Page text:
Observations of an Expat: The Shifting Sands of Arabia

November 23, 2017 Asia , Middle East , Opinion , OPINION/NEWS , POLITICS

By

Tom Arms

 

The Cold War-like conflict between Iran and Saudi Arabia is simmering quite nicely—and, like most Middle East problems, threatening to boil over. The roots, the causes, the issues and the problems are all part of that complex Middle East tapestry which closely resembles Churchill’s riddle wrapped in an enigma and perpetually shrouded in the shifting sands of Arabia.

But I will attempt to provide a guide on today’s state of play.

The Sunnis hate the Shias.

The Shias hate the Sunnis.

The problem is a 1,382-year-old dispute over the religious line of succession.

Iran is the dominant Shia power. Saudi Arabia is the dominant Sunni power.

Almost all the other countries line up behind either Iran or Saudi Arabia, although some try to take a middle route. However, this is becoming increasingly difficult as tensions rise.

The latest problems started with the overthrow of the Shah of Iran in 1979 and his replacement by a Shi-ite theocracy.

Another exacerbating factor was the demise of Iraq’s secular—but still Sunni– leader Saddam Hussein who has been replaced by a pro-Iranian Shia leadership in Iraq.

So Iraq shifted from support of Saudi Arabia to closer ties with Iran. The balance of power shifted accordingly.

Syria is an extension of the Iran-Saudi conflict. Iran supports President Assad. Saudi Arabia supports the rebels.

Iran is also the main backer of Hezbollah which is on America’s terrorist hate list. Iran and Hezbollah have become Israel’s biggest headache. The Arab-Israeli conflict is at the bottom of most of the Middle East crises, but at the moment it could almost be described as an Israeli-Iranian conflict as Tehran is currently taking the hardest line against the Jewish Homeland.

Hezbollah is part of a new complex coalition government in Lebanon. Prime Minister Saad Hariri was coerced by the Saudis to boot Hezbollah out of government. This causes problems in Lebanon.

Lebanon is a highly unstable melting pot of competing religions.

Israel is on the Saudi side because of the old axiom ‘the enemy of my enemy is my friend’.  However. Neither Israel nor Saudi Arabia can publicly cooperate because Israel’s pariah status would damage Saudi Arabia’s reputation with other Arab states.

But don’t forget that Israel is the only nuclear weapons state in the region—at the moment.

 

Poverty mixed with tribal conflicts makes Yemen another long-standing political hotbed. Those problems erupted into a bloody civil war two years ago. Iran and Saudi Arabia back rival factions.

At the moment Saudi Arabia is not being helped by its royal leader—32-year-old Crown Prince Mohammed Bin Salman. He recently staged a counter coup before a coup could be launched against him. Entrenched religious leaders and corrupt Royal family members oppose the Crown Prince who is attempting to inch Saudi Arabia into the modern world..

The United Arab Emirates are firmly in the Saudi camp. Bahrain is a bit of a problem because it has a Sunni ruler and predominantly Shi-ite population.

Qatar is a Sunni rebel. It finances and hosts Al Jazeera which is the only thing approaching a free media operation in the Arab world. Al Jazeera is one of the main reasons for the Saudi-led blockade of Qatar along its close relationship with Islamic fundamentalists and closer-than-desired ties with Iran.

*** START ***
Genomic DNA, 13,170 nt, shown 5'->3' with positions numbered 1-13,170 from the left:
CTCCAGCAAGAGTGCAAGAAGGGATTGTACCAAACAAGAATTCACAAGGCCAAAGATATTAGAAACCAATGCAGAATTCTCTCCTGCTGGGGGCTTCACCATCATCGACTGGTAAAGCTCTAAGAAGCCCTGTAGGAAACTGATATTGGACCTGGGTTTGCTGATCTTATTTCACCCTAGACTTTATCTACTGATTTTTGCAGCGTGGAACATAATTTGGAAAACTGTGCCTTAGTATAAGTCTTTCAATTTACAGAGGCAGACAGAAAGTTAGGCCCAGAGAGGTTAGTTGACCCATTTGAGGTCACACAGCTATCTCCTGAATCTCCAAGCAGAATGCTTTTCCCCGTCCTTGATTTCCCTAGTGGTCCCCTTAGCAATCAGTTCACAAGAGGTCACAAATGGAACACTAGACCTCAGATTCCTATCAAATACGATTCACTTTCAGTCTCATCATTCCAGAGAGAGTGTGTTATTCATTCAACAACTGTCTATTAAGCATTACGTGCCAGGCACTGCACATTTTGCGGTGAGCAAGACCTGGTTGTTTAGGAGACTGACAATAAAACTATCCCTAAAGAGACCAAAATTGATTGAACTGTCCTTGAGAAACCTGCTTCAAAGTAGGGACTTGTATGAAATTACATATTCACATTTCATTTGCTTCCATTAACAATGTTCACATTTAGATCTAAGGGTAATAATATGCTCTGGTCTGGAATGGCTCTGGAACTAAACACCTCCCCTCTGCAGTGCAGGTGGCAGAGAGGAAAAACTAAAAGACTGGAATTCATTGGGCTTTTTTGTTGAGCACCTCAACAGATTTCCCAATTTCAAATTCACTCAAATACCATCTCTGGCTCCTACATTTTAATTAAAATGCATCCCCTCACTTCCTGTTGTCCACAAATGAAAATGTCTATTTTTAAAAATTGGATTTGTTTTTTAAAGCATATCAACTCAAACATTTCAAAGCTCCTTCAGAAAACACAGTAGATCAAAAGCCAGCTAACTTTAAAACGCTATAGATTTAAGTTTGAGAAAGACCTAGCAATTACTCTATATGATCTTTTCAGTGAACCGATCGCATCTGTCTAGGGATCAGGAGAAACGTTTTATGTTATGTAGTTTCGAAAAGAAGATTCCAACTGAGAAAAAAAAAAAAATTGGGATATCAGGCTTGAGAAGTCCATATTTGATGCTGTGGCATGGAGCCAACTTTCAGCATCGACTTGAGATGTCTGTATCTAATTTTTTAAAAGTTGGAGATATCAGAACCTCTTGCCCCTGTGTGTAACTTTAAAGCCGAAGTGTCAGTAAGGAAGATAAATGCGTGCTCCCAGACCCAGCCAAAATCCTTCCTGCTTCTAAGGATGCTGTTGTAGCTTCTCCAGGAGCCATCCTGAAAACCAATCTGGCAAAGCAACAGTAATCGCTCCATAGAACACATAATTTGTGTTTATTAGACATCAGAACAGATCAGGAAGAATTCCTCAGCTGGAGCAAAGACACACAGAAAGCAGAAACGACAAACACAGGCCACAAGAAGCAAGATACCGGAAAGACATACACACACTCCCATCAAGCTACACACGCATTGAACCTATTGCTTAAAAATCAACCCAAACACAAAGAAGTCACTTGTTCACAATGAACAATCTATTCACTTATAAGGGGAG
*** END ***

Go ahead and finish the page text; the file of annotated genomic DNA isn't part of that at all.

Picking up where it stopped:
Egypt, Jordan and Kuwait are peripheral Saudi supporters, but they are supporting the Saudis in Yemen.

Finally there are the big outside powers. Donald Trump hates Iran almost as much as the Saudis. His second trip abroad was to Riyadh where he announced a $110 billion arms deal. He has also withdrawn from the Iran-nuclear deal.

China takes a stand-off position. Russia is forging good relations with both countries and Vladimir Putin has offered to mediate in their dispute. Turkey’s President Erdogan has also offered himself as an honest broker.

The Europeans lean heavily towards the Saudis. France and Britain—along with the US—are providing intelligence and logistical support to the Saudi forces fighting in Yemen. The French and British also do very well out of arms sales to Riyadh—each about $4 billion in 2016.

And that is the current line-up, which could change tomorrow or the day after.

 

 

 

 

Tom Arms is the editor of LookAheadnews.comSign up now for the weekly diary of world news events.

 

LookAhead Radio World Report for week commencing 27 November 2017:

 

 

Tom Arms

I am a journalist, entrepreneur and historian with extensive experience in print, web and broadcast journalism. I started as a diplomatic correspondent, wrote several books (The Falklands Crisis, World Elections On File and the Encyclopedia of the Cold War), and then in 1987 started my own business (Future Events News Service, www.fensinformation.com) which over 25 years established itself as the world and UK media’s diary. Our strapline was: “We set the world’s news agenda.” I sold FENS in December 2012 but retained the exclusive broadcast rights to all of FENS data. To exploit these rights I set up LookAhead TV which produces unique programmes which “Broadcasts Tomorrow Today” so that viewers can “Plan to Participate.” LookAhead has appeared regularly on Vox Africa, Radio Tatras International, The Conversation and Voice of Africa Radio.

In addition to being a syndicated broadcaster and columnist on global affairs, Tom is also available for speaking engagements and can be contacted on TwitterLinkedin and emailtom.arms@lookaheadnews.com.

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